Monsters, monsters, big and small
They’re gonna come and eat you all.
Corsai, Corsai, tooth and claw,
Shadow and bone will eat you raw.
Malchai, Malchai, sharp and sly,
Smile and bite and drink you dry.
Sunai, Sunai, eyes like coal,
Sing you a song and steal your soul.
Monsters, monsters, big and small,
They’re gonna come and eat you all!
This Savage Song is a gothic-laced urban fantasy set in the divided city of Verity, a city straining under fraying peace. The north of the city is run in a mob-style rule by Callum Harker, who likes to think he has control over the monsters. The south is run by Henry Flynn, who controls his part of the city with through FTF, a military organisation. Kate Harker and August Flynn are descendants of the powerful rulers, struggling to figure out how to thrive, or even survive while the city threatens to collapse.
A dual perspective third-person narrative helps establish the tension between the two protagonists, as the reader is somewhat privy to the inner thoughts of Kate Harker and August Flynn, but a third rather than first person narration ensures a level of distance and mystique is maintained.
Both protagonists have their own secrets that they need to keep, secrets which, if exposed, would leave Kate and August vulnerable. The choice of narration style blends well with the tone of the story and the characters, and never feels like author intrusion.
Kate and August are well-balanced and fascinating characters to follow, with each burdened by insecurities fuelled by their lineage. I am a sucker for gothic elements, and was immediately drawn in by melodic song that sets up the lore and echoes throughout the novel. The song introduces the supernatural elements, while also setting up the political tension – alluding to the possibility that the species mentioned are not the only monsters.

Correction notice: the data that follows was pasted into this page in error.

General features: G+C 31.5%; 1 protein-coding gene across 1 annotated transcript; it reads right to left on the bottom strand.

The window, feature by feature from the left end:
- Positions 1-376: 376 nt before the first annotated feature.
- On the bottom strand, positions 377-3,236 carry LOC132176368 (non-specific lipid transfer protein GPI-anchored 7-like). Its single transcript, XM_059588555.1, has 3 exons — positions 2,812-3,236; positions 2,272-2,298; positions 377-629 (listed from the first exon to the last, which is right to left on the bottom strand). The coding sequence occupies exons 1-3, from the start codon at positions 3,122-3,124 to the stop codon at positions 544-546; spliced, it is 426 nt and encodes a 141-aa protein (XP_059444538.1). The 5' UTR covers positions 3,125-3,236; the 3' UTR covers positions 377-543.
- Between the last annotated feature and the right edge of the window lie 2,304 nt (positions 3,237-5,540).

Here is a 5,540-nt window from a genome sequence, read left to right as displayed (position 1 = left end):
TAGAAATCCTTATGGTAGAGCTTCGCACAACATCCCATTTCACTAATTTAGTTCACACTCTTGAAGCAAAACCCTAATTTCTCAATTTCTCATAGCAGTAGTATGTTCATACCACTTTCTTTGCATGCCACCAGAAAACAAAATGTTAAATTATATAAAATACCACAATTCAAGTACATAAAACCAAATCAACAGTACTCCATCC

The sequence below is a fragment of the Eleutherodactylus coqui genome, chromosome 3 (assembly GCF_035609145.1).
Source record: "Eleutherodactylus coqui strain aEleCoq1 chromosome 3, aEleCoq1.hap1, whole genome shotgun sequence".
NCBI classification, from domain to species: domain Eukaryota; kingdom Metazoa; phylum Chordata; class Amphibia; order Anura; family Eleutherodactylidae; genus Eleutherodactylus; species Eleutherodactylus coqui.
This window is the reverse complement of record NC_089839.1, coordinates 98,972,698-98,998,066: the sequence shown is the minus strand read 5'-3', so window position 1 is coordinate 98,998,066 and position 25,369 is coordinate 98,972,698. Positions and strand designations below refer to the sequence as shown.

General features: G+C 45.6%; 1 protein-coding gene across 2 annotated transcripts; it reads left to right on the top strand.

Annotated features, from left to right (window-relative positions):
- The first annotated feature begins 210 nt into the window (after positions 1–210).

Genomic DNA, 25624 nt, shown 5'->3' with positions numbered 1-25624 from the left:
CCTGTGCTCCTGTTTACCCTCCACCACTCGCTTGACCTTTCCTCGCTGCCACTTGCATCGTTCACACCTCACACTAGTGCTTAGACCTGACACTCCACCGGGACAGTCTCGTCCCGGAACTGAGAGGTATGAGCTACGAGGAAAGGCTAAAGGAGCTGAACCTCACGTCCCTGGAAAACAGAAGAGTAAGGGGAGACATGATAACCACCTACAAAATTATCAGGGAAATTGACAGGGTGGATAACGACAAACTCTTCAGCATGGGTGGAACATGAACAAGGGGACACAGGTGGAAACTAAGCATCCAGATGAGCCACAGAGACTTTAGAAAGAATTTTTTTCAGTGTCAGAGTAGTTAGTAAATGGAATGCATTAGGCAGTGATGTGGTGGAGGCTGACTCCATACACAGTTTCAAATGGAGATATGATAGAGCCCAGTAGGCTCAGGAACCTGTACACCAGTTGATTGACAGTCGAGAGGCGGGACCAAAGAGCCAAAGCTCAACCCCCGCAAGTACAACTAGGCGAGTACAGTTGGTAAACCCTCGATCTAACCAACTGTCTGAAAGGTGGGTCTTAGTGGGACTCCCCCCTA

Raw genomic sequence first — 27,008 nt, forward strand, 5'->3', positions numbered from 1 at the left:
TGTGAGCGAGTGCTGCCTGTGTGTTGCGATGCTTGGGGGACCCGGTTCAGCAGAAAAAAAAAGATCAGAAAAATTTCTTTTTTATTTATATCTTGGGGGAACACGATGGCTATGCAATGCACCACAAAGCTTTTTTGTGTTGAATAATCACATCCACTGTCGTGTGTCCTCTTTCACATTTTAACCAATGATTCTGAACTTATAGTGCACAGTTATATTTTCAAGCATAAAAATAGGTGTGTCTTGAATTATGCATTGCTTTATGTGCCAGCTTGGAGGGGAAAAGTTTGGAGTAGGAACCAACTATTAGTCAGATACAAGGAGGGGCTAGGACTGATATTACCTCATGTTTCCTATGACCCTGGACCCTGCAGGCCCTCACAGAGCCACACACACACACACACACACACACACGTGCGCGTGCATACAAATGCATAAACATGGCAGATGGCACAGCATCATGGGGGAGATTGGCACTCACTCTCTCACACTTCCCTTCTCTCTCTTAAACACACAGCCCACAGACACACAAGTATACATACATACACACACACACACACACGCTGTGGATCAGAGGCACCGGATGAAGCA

Themes of social outcasts, family conflict, and societal and family pressure to live up to or defy expectations are explored throughout This Savage Song. With both Kate and August raised in environments that has led them to be mistrusting of others, the novel feels like watching the two characters dance around each other, constantly sizing each other up. The tension is palpable without any clear path set. The minor characters all have their own nuance, each with a higher purpose, rather than feeling like a plot device or filler.
This Savage Song is a questioning of societal norms, a love story to outcasts, and a bloody fun read. The sequel (of which I am yet to read!) is Our Dark Duet.